Then, staring straight ahead, surely no longer speaking to the scientists, or at least not only to them, he concludes, “Imagine how your 3-D world looks to me.”
Such alludes to how many metaphysicians interpret the equations of quantum physics regarding the nature of space and time. In J.M.E. McTaggart’s B-theory of Time, there is no objective present moment. All events, from the Big Bang to the Heat Death of the Universe, exist simultaneous to one another as a 4-dimiensional manifold known as Minkowski spacetime. From an observer at any point on that manifold, he would regard some other points as “earlier” or “later” than his own, but they would not be objectively past or future. Morrison’s point here is that the format of a comic book serves as an appropriate analogy for a more accurate understanding of reality than humans naturally intuit. It may very well be that all men are, in a very real sense, characters in a comic book which is already written, heroes of a story already set down.
Morrison himself claims to have seen the cover of the comic that is the universe, to have flipped through its pages after achieving enlightenment at the Shwayambunath temple in Kathmandu. After ascending to a heavenly hyperspace accompanied by alien angels, Morrison recalls:
“There was time and there was space, but those were lower dimensions, useful for creating worlds in the same way that comic book artists drew living worlds on paper. Here was an unending perfect day of absorbing eternal creation… Some of what they tried to show me was simply too fantastic, too reliant on higher dimensional topographies for a 3-D mind to contain… Television talks of a ‘fourth wall’ of the set as being the screen itself. If so, this was a glimpse beyond the fifth wall of our shared reality. Five-dimensional intelligences could, as a condition of their geometrically elevated position, get into our skulls quite easily, and we could expect their voices to come from inside. They, in turn, could hear our thoughts as easily as we can read Batman’s private inner monologues on a 2-D page.” (Supergods, p. 273, 277)
Morrison’s claims clearly go beyond the equations of Minkowski or the speculation of McTaggert. His concern is not merely the shape of reality, but its purpose as well. If the universe is a cosmic comic book, who are its creators; who writes the plot lines of history, pencils the particle interactions, letters the thought balloons of intelligent minds?
It is the other leader of the British Invasion that offers the most interesting answer to such inquires. In Promethea #15, Alan Moore has the titular science-heroine travel to the celestial sphere of Hod where she meets Hermes himself. Trismegistus tells her, “It’s all a story, isn’t it? It’s all fiction, all language.”
“But this isn’t fiction. This is our real life.”
“Ha! Real life. Now there’s a fiction for you… To perceive form, even the shape or form of your own lives, you must dress it in language. Language is the stuff of form.”
“So everything’s made of language? We’re made of language? Even you?”
“Oh, especially me! How could humans perceive gods – abstract essences – without clothing them in imagery, stories, pictures – or picture-stories for that matter.”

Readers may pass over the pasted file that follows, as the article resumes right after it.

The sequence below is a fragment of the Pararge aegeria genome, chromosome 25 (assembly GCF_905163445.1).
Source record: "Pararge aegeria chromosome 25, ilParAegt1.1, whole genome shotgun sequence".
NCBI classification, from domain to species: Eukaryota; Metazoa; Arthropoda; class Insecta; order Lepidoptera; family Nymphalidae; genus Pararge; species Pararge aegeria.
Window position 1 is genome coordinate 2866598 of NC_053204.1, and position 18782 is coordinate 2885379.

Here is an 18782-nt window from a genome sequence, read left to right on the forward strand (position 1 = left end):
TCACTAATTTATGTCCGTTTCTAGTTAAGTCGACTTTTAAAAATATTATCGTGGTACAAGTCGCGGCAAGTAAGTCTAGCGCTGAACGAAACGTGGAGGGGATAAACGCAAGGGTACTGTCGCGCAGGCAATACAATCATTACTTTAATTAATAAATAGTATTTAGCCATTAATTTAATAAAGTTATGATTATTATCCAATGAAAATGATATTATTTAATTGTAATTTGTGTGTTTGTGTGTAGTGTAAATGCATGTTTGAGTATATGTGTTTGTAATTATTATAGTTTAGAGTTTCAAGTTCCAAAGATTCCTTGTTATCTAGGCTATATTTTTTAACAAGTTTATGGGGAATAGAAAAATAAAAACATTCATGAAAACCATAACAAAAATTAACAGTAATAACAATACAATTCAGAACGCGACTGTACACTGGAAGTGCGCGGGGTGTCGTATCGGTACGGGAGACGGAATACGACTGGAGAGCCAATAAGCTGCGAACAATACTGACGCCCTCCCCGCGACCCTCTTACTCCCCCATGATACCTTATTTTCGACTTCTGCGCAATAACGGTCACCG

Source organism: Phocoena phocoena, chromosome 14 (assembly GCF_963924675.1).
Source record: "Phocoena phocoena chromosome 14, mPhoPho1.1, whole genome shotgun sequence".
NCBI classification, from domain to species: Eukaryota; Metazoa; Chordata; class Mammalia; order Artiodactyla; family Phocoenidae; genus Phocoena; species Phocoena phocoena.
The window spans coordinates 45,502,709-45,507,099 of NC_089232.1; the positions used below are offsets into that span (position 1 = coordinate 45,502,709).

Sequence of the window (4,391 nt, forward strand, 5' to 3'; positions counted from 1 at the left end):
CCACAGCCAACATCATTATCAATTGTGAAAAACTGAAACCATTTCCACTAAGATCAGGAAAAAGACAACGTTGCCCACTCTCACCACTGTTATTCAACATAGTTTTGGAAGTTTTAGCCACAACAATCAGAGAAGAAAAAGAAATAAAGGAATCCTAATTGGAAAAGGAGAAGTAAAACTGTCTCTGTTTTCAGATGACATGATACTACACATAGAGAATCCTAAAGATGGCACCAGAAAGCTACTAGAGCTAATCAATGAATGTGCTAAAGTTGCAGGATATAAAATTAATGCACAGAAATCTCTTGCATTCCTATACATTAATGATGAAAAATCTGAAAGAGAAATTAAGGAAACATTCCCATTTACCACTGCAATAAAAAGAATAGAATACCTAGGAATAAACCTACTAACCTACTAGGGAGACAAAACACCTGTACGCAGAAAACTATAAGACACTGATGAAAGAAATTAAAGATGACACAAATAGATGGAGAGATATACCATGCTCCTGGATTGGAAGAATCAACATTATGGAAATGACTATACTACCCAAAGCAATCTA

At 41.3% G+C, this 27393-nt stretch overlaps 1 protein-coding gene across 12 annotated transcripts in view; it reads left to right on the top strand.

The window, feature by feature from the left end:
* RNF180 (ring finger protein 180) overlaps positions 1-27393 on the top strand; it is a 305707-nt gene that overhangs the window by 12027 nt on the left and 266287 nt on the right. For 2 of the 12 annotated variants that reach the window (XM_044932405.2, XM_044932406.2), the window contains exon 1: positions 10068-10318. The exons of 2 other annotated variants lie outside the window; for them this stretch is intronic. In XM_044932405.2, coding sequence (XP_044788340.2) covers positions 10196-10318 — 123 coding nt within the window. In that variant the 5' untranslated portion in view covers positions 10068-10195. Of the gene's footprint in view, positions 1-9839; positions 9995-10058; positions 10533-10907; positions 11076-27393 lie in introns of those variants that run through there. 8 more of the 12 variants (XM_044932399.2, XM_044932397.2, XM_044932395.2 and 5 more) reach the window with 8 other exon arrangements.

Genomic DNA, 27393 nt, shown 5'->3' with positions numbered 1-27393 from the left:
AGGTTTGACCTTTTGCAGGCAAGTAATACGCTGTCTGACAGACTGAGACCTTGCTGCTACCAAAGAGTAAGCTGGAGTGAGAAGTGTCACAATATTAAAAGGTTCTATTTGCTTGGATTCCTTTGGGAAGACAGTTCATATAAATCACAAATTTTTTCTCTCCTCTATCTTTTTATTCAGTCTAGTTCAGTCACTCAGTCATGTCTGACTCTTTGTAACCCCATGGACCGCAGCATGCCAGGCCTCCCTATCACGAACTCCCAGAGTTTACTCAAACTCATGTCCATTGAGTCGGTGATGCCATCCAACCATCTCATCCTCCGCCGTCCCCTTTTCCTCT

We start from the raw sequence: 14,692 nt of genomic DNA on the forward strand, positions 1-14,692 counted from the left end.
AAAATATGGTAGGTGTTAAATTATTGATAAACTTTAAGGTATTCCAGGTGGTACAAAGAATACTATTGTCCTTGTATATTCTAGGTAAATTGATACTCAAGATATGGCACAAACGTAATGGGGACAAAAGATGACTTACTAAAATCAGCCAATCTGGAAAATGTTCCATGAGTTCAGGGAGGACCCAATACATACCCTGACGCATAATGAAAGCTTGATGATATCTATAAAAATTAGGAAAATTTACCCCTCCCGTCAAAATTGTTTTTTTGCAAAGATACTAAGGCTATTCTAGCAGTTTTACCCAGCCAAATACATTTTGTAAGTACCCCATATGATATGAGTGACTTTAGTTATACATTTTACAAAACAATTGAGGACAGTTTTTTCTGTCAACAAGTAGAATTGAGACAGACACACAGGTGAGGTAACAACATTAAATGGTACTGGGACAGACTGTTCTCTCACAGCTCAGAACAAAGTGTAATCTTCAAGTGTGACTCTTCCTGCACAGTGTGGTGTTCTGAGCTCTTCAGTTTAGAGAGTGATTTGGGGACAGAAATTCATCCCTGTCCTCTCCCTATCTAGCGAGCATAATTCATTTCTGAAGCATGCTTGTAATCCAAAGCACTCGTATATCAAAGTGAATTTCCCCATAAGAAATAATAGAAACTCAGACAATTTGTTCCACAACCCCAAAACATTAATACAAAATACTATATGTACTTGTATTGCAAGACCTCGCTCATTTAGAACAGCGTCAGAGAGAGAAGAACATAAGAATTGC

“Oh, you know, hieroglyphics, vase paintings. Whatever did you think I meant? Besides, what could be more appropriate for a language-god to manifest through than the original pictographic form of language?
“So what are you saying?”
“I’m saying that some fictions might have a real god hiding beneath the surface of the page. I’m saying that some fictions might be alive – that’s what I’m saying.”
It is at this point that J.H. Williams’ interpretive icon of Mercury is illustrated as breaking the forth wall, speaking directly to the reader, yet from the context it is evident that Moore’s higher aspiration here was for the “god” himself to through such soothsaying break the fifth wall. To be clear, Moore is not arguing that the specific pagan deity which in mythologies has been called Hermes, Thoth, Wotan, and other names exists. But part of his thesis behind Promethea is that the physical world is no more real (indeed, less so) than the meaning and ideas behind it. That there is real truth, real meaning, behind the cosmic comic book.
When Hermes says, “Some fictions might have a god hiding beneath the surface of that page,” Moore is not merely indicating his own work to be inspired; rather, it is in the context of Hermes saying, “Real life. Now there’s a fiction for you.” By Moore’s account, real life is a cosmic comic with higher truth and deeper meaning behind what is seen. Such is no pretentious platitude, but a very serious proposal for an architectonic structure to reality. As such, picture-stories such as comic books and graphic novels are particularly well suited to conveying those truths, more so than most any other medium.
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The occasion for this article is of course the impending release of Deadpool in theaters. Where once superheroes and comic books were inseparable from one another, the genre has found a groundswell of popularity which the medium has never known. Fandom initially found a great deal of validation with each new adaptation of a beloved property, but on the eve of Marvel’s Wave Three and a full-fledged DCWverse, that initial infatuation with screens silver and small seems misplaced. It was not only the characters which were long loved, but the form in which their tales were told.
Instead of always translating the page to screen, making the strange and fantastic more palpable to the general populace, perhaps in the inevitable post-superhero movie crash comic fans should become more insistent in being met where they’re already at. What if everyone who buys a ticket to Civil War were to read Ed Brubaker’s run on Captain America? What if everyone who sees Batman v. Superman were picking up Scott Snyder’s series monthly?
After all, as their varied breaks of the fourth wall demonstrate, comics are uniquely and especially imaginative medium. Comics are the medium whose structure most closely mirrors reality itself at the highest physical and metaphysical levels, and as such are the medium most suited to convey its highest truths and deepest meanings. Comics at their best are a religious experience, a path to enlightenment through penciled pictures on pulp paper. After all, these are stories with a real god hiding beneath the surface of the page; these are stories that are alive. Let’s work to keep it that way.